After everyone went to bed that night, I spent two hours weeding through the day’s photographs, 350 a rough estimate. I made a list of every photo worthy of being transferred to a disc, checked it twice, and burned it baby.

“Fall Family Photo Shoot 2014″

We were doing this. We were choosing to remember the good that happened that day.

Three weeks later, I received an email from Shutterfly with some crazy deal, like 30% off holiday cards + another 40% off that! The offer expired the next day, so we knew we had to take advantage of it.

That night, we pulled out the CD from the NOT-SO-PERFECT family photo shoot. We selected seven pictures we LOVED and wanted to share on a Christmas photo card for family and friends.

And just a few days ago, we received the big orange Shutterfly box in the mail with 130 photo cards in it!

What were the words that came out of my mouth when I saw the cards for the first time?

“I love these! They turned out awesome!”

Life isn’t perfect. And typically? Family photo shoots are far from perfect.

But if we’re persistent, positive, and willing to look twice through those all those “horrible pictures,” we might just find a beautifully imperfect family, a beautifully imperfect life, and perfectly beautiful photographs waiting to be shared with loved ones.

ShutterflyShutterfly is running an awesome sale on Christmas photo cards through Sunday, November 16th! Just enter promotion code JOY2ALL at checkout, and receive 50% off 6×8 flat and 3/4 folded cards OR 40% off 5×7, 5×5, 4×8, 4×5 flat, 5×7 trifold, or 5×7 folded cards. And don’t forget free shipping on orders $39 or more; just enter code SHIP39 at checkout! This is one of the best sales Shutterfly runs on Christmas cards, and is the one our family typically takes advantage of every fall.

One more thing before I go…I’m excited to announce that I’ve recently become an affiliate for Shutterfly! That means that if you make a purchase from Shutterfly through the links in this blog post or any Shutterfly link on my blog from here on out, I’ll receive a small commission which will help cover some of the ongoing costs associated with the blog.

Wishing you patience and a sense of humor as you search those family pictures for one that represents your beautiful family.





P.S. This, of course, ISN’T our seven-picture Christmas card. But hey, I thought I’d give you a little sneak peek of one of the good photos and share one of Shutterfly’s cute designs!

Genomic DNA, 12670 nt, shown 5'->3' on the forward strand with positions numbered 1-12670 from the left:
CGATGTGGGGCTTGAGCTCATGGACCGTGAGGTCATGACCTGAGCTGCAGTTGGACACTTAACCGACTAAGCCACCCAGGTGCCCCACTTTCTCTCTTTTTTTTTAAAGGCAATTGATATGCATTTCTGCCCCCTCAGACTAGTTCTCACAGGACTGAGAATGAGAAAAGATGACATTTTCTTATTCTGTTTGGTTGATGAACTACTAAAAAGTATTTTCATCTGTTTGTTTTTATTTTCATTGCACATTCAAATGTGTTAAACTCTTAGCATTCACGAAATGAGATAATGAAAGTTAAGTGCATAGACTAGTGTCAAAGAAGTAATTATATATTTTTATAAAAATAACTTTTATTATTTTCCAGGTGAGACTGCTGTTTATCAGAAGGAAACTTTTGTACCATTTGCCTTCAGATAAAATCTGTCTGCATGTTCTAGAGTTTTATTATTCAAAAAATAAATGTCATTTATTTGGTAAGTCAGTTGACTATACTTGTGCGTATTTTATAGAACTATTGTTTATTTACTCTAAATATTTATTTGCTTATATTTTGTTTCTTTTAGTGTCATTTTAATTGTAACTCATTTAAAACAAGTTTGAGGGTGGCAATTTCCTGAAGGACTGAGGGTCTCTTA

Screen Shot 2014-11-12 at 1.08.45 PM

Disclosure of Material Connection: Some of the links in the post above are “affiliate links.” This means that if you click on the link and purchase something from Shutterfly, I will receive an affiliate commission. Having said that, I promise readers my highest of integrity in that I will only promote products I use, love, and believe will add value to your lives. I’m disclosing this in accordance with the Federal Trade Commission’s 16 CFR, Part 255: “Guides Concerning the Use of Endorsements and Testimonials in Advertising.”

Melonie Robran - I copy what Anne said! Bless you for helping us all realize we are far from perfect (whatever that is!) and that there is always good if we can calm down and see it! :)November 14, 2014 – 2:16 pm

Anne Koste - Oh My Word…hilarious!! I can’t wait to see your card…you need to post it here if you can. I bet it’s absolutely adorable!!November 14, 2014 – 3:23 am

Tom Baunsgard - Amy, Great photos all! Playing with the camera and learning all the bells and whistles is difficult enough with out the dynamics of a photo shoot with the family. In those instances I tend to select the more automatic settings and then pic the best photos and adjust contrast, lighting and color saturation with software. Four years out and I’m still learning to use my camera. Looking forward to seeing the finished product on your Christmas Card :)November 13, 2014 – 4:00 pm

Tanya Pietz - This is great – and I am so so happy I am not the only one who has these photo shoot issues! Thank you for being real and authentic in sharing!November 13, 2014 – 2:33 pm

Monica Anderson Palmer - that’s awesome!November 13, 2014 – 2:23 pm

Jessica Revak Milkes - Awesome Amy!!! Being a photographer is hard work!!! You keep at it :). I can already see your talent shining through. No matter how awkward a photo I always see a beautiful family behind the lens. :)November 13, 2014 – 2:21 pm

Amy - Okay, Raquel. Tell me more about this remote! Obviously, a tripod would work to get the whole family, but after buying the camera, I didn’t want to fork out more money for a good tripod. So we’re holding on that for now. But I’d love to hear more about the remote.November 13, 2014 – 9:13 am

Raquel - awesome Amy! Next is photoshop and you will be set :) I found that a remote works great to get everyone in the pics :)November 13, 2014 – 8:31 am

When Life’s Burning Up in Flames


We saw the smoke billow black from a distance.

It was obvious. Something was on fire. And we were headed straight for the flames.

The girls and I had a simple morning planned. Church. Lunch. Target. Home. But we hit a detour on our way to Target.

With every turn, the smoke got closer. We agreed before we got there, this was going to be the biggest fire any of us had seen.

We were right. It was the only house fire we’d witnessed that close, and it was a big one.

There it was. A mini mansion burning up in flames. Fire trucks, ambulances, police and what seemed like a hundred people stood by watching it go down.